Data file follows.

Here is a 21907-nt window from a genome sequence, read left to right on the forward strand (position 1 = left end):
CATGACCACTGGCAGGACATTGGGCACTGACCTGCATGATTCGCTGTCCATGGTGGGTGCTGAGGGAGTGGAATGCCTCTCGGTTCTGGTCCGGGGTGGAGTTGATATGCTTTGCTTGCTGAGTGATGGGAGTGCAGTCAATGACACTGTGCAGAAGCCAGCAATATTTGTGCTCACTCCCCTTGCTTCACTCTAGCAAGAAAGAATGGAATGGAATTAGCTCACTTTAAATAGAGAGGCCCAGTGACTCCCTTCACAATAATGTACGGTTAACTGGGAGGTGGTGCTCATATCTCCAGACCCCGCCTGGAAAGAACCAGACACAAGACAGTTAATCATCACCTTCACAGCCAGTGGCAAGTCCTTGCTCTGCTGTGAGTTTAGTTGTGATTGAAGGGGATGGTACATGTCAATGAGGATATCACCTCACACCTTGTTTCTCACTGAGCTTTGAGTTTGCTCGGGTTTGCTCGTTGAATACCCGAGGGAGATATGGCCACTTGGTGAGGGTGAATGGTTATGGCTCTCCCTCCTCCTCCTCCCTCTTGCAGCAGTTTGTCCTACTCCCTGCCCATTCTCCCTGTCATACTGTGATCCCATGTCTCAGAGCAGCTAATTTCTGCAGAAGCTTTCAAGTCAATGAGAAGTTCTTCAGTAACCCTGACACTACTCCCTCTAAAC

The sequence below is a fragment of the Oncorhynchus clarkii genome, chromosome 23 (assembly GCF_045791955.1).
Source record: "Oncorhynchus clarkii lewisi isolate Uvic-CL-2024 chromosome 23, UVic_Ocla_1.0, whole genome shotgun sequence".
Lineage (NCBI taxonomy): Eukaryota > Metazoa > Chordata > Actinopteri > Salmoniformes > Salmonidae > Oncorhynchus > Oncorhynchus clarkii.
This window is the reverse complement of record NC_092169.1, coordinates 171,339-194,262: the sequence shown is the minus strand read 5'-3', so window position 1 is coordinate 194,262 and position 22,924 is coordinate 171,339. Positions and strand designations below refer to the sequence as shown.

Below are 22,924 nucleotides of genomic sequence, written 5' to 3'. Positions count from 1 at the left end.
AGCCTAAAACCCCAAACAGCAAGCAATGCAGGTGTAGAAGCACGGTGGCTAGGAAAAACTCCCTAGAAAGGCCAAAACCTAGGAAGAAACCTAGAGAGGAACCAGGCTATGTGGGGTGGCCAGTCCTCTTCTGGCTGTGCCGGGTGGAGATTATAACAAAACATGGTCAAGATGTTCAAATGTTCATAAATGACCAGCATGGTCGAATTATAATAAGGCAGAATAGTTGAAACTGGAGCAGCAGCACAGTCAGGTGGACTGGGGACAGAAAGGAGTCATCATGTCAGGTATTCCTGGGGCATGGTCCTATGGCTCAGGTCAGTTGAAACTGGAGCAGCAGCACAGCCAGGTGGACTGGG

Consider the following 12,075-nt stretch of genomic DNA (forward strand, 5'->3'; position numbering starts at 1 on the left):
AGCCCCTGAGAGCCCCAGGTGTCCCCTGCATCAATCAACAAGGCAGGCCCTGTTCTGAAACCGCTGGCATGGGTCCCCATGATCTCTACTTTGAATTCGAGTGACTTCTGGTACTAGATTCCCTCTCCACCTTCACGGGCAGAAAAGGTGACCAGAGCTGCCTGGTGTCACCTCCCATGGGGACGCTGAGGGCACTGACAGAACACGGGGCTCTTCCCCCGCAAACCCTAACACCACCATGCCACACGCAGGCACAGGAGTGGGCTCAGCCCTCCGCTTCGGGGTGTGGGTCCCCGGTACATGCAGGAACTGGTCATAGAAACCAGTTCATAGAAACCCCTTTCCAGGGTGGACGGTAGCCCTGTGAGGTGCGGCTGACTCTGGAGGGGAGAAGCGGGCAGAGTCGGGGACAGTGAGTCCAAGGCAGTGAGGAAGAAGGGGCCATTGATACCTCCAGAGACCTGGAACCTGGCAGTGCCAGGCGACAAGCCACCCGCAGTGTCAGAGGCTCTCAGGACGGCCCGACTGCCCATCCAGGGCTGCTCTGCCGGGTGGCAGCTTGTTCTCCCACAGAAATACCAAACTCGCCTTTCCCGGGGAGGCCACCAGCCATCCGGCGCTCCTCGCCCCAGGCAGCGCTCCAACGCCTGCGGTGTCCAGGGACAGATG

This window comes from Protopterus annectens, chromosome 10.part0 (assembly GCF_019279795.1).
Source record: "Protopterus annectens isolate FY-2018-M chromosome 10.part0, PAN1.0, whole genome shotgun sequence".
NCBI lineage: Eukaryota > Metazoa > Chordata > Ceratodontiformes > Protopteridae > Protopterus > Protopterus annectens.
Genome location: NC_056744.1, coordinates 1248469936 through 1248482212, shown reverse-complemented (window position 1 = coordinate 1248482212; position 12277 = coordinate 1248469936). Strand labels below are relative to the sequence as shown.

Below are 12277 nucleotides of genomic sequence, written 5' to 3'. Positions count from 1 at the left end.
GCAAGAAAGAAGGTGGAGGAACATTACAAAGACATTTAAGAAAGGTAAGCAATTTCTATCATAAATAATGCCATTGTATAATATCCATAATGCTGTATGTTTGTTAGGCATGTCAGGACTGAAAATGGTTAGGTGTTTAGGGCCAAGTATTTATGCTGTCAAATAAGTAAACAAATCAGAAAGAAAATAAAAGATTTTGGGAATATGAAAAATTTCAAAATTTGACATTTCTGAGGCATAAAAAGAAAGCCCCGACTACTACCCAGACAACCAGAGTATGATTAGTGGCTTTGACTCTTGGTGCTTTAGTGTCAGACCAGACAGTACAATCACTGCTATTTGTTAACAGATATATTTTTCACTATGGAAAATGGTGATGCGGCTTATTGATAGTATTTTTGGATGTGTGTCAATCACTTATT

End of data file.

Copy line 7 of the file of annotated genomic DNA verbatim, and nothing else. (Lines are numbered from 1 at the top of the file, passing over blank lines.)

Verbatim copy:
Below are 22,924 nucleotides of genomic sequence, written 5' to 3'. Positions count from 1 at the left end.